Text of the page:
Why Texas claims the creepy crown as the most haunted state in America
It's the season for all things spooky, especially if you live in Texas. Why? Because we're supposedly the most haunted state in the entire country, at least according to SlotSource.com.
Why an online gambling review site is putting together this study is a mystery, but it does supply data to back up its claim. By analyzing the number of ghost sightings per state from GhostsOfAmerica.com, the site determined that 6,845 ghostly sightings have been experienced in the Lone Star State since 2005.
Second is California, at 6,444 creepy experiences, and third is Ohio at 2,555.
The least haunted state? Delaware, which ranks just ahead of U.S. territory Puerto Rico.
It makes sense that Texas and California top the list, having the two highest populations in the country and, therefore, more people to experience a supernatural encounter.
But Texas is also a supremely haunted state, with plenty of bloody history in its books.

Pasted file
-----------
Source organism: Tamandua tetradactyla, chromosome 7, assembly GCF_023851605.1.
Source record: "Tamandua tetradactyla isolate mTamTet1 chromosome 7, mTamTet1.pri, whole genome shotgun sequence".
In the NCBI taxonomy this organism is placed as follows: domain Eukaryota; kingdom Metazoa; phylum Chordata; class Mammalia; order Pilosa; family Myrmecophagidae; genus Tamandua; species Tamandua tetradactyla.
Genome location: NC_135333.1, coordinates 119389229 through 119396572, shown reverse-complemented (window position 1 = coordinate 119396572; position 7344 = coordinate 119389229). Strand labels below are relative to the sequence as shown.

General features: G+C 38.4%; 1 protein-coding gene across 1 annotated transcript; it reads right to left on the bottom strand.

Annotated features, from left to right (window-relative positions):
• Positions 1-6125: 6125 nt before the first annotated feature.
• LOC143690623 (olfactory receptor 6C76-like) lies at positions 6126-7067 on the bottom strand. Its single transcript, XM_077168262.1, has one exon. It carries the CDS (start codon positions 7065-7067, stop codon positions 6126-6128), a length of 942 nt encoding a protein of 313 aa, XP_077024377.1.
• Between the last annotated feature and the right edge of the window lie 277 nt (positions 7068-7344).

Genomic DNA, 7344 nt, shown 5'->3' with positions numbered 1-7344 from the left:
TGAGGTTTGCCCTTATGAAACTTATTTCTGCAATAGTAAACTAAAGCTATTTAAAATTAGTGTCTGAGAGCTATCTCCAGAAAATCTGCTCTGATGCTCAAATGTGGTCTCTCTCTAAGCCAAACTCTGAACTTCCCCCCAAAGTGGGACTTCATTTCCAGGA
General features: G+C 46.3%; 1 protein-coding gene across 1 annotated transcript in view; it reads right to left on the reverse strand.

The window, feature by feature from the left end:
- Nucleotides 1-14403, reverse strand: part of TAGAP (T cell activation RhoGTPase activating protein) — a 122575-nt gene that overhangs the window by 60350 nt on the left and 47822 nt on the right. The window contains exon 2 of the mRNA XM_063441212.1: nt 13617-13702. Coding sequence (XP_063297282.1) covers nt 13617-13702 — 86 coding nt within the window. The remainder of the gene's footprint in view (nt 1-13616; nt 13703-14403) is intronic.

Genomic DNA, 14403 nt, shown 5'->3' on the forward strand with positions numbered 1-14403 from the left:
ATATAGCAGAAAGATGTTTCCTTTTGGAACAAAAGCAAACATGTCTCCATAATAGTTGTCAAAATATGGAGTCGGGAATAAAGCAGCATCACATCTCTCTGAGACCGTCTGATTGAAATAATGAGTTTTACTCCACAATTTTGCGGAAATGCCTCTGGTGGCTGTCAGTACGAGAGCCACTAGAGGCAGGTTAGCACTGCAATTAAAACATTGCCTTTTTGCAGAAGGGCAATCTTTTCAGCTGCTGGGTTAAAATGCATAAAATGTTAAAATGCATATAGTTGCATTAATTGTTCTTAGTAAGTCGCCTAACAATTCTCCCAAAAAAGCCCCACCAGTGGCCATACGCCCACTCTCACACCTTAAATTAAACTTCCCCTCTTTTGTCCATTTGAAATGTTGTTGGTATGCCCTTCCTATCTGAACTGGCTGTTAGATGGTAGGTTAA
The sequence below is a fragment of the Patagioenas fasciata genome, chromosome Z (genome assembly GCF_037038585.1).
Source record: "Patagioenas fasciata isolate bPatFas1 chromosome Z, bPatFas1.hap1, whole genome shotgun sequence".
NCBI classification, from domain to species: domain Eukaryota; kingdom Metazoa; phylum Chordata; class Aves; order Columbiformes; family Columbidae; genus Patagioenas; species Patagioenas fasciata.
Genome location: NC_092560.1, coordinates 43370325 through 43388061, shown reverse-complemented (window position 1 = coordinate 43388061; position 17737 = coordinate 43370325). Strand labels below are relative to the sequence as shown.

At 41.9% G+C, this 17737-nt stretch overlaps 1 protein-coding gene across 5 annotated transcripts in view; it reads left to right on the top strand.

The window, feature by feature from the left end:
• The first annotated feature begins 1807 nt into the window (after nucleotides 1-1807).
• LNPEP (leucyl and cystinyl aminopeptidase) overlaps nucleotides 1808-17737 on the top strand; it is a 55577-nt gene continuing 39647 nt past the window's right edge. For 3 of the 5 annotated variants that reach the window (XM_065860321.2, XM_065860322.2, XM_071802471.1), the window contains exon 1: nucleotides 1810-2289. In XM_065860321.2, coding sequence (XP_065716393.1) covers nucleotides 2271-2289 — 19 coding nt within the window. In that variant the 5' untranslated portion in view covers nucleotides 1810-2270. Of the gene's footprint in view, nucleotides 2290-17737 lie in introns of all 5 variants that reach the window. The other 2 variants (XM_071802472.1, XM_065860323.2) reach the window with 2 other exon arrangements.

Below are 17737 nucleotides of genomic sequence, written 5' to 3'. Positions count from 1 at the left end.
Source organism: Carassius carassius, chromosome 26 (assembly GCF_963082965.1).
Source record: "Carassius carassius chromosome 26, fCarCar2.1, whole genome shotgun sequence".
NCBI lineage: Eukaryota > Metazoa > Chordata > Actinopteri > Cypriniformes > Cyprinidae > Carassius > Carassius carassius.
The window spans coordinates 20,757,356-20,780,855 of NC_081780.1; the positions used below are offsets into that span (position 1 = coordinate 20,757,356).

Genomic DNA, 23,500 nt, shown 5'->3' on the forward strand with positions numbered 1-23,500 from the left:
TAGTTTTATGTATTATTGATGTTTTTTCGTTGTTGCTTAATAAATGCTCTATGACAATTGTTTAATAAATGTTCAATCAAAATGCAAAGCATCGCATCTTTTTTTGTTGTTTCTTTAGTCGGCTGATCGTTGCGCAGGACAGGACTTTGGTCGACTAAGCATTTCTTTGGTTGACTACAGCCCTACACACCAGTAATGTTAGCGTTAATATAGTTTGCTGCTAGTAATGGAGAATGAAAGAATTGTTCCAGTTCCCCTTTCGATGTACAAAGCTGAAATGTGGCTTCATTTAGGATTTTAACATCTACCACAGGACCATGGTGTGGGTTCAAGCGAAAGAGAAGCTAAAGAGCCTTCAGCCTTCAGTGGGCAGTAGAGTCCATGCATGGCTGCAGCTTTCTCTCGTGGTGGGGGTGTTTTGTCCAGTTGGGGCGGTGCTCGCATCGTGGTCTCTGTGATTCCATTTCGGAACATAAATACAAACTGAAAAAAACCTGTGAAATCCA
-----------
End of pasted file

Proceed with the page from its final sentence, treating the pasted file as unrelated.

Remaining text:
Last year, Condé Nast Traveler magazine named San Antonio's San Fernando Cathedral one of the 30 most haunted places in the U.S. Visitors have reporting seeing everything from ghostly orbs to shadowy figures of soldiers and monks and even a white stallion galloping in front of the church.
There are also plenty of spooky road trips within two hours of San Antonio (though not all attractions may be open due to COVID-19). Take in the Texas Chainsaw Massacre house, a haunted roadside tavern, and a jail that's sat untouched since 1983.
In Austin, your odds are very high at greeting a ghost at The Driskill, the iconic downtown hotel that's said to house a handful of restless spirits. You could encounter founder Colonel Jesse Driskill, whose cigar smoke wafts through the smoke-free hotel, or 4-year-old Samantha Houston, who fell to her death in 1887 from the grand staircase while chasing her ball. Guests report hearing a little girl laugh and the sound of a bouncing ball in the hallways.
The Confederate Woman's Home is another spooky spot, having been opened in 1909 by the United Daughters of the Confederacy to house women aged 60 and older whose relatives had fought in the Civil War. It closed its doors in 1963, but reopened in 1972 as the School for the Deaf, Blind and Orphans (later changed to the Texas School for the Blind and Visually Impaired).
Now it's the site of the AGE of Central Texas offices, but after hours, it's said you can hear two war widows chatting in the upstairs parlor, and a young boy and girl playing in the hallways.